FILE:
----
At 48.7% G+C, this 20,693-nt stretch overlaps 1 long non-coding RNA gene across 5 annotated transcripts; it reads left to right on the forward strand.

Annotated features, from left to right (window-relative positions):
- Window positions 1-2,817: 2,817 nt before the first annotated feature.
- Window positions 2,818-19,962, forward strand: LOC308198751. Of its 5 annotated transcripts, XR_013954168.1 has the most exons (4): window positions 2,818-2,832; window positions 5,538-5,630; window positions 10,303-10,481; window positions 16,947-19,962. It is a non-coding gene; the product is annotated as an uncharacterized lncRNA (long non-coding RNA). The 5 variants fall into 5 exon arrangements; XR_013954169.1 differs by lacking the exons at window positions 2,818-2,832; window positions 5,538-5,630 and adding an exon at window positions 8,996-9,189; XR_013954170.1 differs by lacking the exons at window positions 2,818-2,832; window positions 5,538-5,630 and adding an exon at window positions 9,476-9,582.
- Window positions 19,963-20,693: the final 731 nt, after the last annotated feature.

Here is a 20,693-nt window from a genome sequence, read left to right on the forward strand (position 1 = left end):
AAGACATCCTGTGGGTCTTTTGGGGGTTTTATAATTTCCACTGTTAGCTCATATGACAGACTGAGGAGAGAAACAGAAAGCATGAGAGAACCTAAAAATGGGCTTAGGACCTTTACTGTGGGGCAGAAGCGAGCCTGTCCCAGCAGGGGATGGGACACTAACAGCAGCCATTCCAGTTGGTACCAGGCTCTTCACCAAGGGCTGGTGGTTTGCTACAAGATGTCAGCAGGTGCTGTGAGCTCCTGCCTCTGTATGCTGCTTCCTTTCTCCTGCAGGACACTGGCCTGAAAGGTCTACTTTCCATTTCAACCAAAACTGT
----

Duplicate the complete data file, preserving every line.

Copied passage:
At 48.7% G+C, this 20,693-nt stretch overlaps 1 long non-coding RNA gene across 5 annotated transcripts; it reads left to right on the forward strand.

Annotated features, from left to right (window-relative positions):
- Window positions 1-2,817: 2,817 nt before the first annotated feature.
- Window positions 2,818-19,962, forward strand: LOC308198751. Of its 5 annotated transcripts, XR_013954168.1 has the most exons (4): window positions 2,818-2,832; window positions 5,538-5,630; window positions 10,303-10,481; window positions 16,947-19,962. It is a non-coding gene; the product is annotated as an uncharacterized lncRNA (long non-coding RNA). The 5 variants fall into 5 exon arrangements; XR_013954169.1 differs by lacking the exons at window positions 2,818-2,832; window positions 5,538-5,630 and adding an exon at window positions 8,996-9,189; XR_013954170.1 differs by lacking the exons at window positions 2,818-2,832; window positions 5,538-5,630 and adding an exon at window positions 9,476-9,582.
- Window positions 19,963-20,693: the final 731 nt, after the last annotated feature.

Here is a 20,693-nt window from a genome sequence, read left to right on the forward strand (position 1 = left end):
AAGACATCCTGTGGGTCTTTTGGGGGTTTTATAATTTCCACTGTTAGCTCATATGACAGACTGAGGAGAGAAACAGAAAGCATGAGAGAACCTAAAAATGGGCTTAGGACCTTTACTGTGGGGCAGAAGCGAGCCTGTCCCAGCAGGGGATGGGACACTAACAGCAGCCATTCCAGTTGGTACCAGGCTCTTCACCAAGGGCTGGTGGTTTGCTACAAGATGTCAGCAGGTGCTGTGAGCTCCTGCCTCTGTATGCTGCTTCCTTTCTCCTGCAGGACACTGGCCTGAAAGGTCTACTTTCCATTTCAACCAAAACTGT